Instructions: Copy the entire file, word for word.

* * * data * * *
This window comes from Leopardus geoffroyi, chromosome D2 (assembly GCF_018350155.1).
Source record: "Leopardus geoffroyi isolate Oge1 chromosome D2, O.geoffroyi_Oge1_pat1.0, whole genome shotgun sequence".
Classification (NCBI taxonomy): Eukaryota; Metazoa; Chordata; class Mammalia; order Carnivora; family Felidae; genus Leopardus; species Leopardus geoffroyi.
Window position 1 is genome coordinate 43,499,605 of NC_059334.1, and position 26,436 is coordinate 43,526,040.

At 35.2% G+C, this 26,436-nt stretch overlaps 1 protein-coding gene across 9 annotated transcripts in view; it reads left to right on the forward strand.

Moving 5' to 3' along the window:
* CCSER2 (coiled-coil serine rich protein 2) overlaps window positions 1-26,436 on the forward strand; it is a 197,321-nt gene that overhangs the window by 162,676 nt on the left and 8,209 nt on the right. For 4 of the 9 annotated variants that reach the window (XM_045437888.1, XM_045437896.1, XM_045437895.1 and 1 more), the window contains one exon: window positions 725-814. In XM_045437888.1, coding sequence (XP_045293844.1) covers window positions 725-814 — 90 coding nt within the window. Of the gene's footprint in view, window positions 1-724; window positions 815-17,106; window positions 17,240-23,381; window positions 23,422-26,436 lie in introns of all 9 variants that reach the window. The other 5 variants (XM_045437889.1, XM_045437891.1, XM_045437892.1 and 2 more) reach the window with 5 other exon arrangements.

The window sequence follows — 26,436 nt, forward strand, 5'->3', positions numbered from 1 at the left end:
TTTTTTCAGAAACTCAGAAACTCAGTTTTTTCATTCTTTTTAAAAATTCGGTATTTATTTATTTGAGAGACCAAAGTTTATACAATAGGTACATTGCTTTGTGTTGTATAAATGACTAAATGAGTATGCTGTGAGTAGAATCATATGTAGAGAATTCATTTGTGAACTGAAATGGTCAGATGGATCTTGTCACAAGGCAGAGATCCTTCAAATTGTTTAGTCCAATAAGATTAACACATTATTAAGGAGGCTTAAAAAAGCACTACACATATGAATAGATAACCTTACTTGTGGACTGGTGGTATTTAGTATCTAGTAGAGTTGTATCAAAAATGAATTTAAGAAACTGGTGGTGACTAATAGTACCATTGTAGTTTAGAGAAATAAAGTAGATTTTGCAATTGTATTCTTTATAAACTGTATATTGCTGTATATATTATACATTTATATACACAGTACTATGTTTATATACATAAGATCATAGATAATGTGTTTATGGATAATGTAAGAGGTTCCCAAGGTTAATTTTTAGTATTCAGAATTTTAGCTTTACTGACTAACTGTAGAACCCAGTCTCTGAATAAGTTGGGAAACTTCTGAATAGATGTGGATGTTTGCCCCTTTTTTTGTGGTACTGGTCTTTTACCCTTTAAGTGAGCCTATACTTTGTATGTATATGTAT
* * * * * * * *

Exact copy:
This window comes from Leopardus geoffroyi, chromosome D2 (assembly GCF_018350155.1).
Source record: "Leopardus geoffroyi isolate Oge1 chromosome D2, O.geoffroyi_Oge1_pat1.0, whole genome shotgun sequence".
Classification (NCBI taxonomy): Eukaryota; Metazoa; Chordata; class Mammalia; order Carnivora; family Felidae; genus Leopardus; species Leopardus geoffroyi.
Window position 1 is genome coordinate 43,499,605 of NC_059334.1, and position 26,436 is coordinate 43,526,040.

At 35.2% G+C, this 26,436-nt stretch overlaps 1 protein-coding gene across 9 annotated transcripts in view; it reads left to right on the forward strand.

Moving 5' to 3' along the window:
* CCSER2 (coiled-coil serine rich protein 2) overlaps window positions 1-26,436 on the forward strand; it is a 197,321-nt gene that overhangs the window by 162,676 nt on the left and 8,209 nt on the right. For 4 of the 9 annotated variants that reach the window (XM_045437888.1, XM_045437896.1, XM_045437895.1 and 1 more), the window contains one exon: window positions 725-814. In XM_045437888.1, coding sequence (XP_045293844.1) covers window positions 725-814 — 90 coding nt within the window. Of the gene's footprint in view, window positions 1-724; window positions 815-17,106; window positions 17,240-23,381; window positions 23,422-26,436 lie in introns of all 9 variants that reach the window. The other 5 variants (XM_045437889.1, XM_045437891.1, XM_045437892.1 and 2 more) reach the window with 5 other exon arrangements.

The window sequence follows — 26,436 nt, forward strand, 5'->3', positions numbered from 1 at the left end:
TTTTTTCAGAAACTCAGAAACTCAGTTTTTTCATTCTTTTTAAAAATTCGGTATTTATTTATTTGAGAGACCAAAGTTTATACAATAGGTACATTGCTTTGTGTTGTATAAATGACTAAATGAGTATGCTGTGAGTAGAATCATATGTAGAGAATTCATTTGTGAACTGAAATGGTCAGATGGATCTTGTCACAAGGCAGAGATCCTTCAAATTGTTTAGTCCAATAAGATTAACACATTATTAAGGAGGCTTAAAAAAGCACTACACATATGAATAGATAACCTTACTTGTGGACTGGTGGTATTTAGTATCTAGTAGAGTTGTATCAAAAATGAATTTAAGAAACTGGTGGTGACTAATAGTACCATTGTAGTTTAGAGAAATAAAGTAGATTTTGCAATTGTATTCTTTATAAACTGTATATTGCTGTATATATTATACATTTATATACACAGTACTATGTTTATATACATAAGATCATAGATAATGTGTTTATGGATAATGTAAGAGGTTCCCAAGGTTAATTTTTAGTATTCAGAATTTTAGCTTTACTGACTAACTGTAGAACCCAGTCTCTGAATAAGTTGGGAAACTTCTGAATAGATGTGGATGTTTGCCCCTTTTTTTGTGGTACTGGTCTTTTACCCTTTAAGTGAGCCTATACTTTGTATGTATATGTAT